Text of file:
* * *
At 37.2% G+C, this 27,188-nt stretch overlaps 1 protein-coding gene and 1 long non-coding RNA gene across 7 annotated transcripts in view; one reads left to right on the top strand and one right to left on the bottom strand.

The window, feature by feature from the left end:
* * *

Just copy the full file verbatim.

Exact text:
At 37.2% G+C, this 27,188-nt stretch overlaps 1 protein-coding gene and 1 long non-coding RNA gene across 7 annotated transcripts in view; one reads left to right on the top strand and one right to left on the bottom strand.

The window, feature by feature from the left end: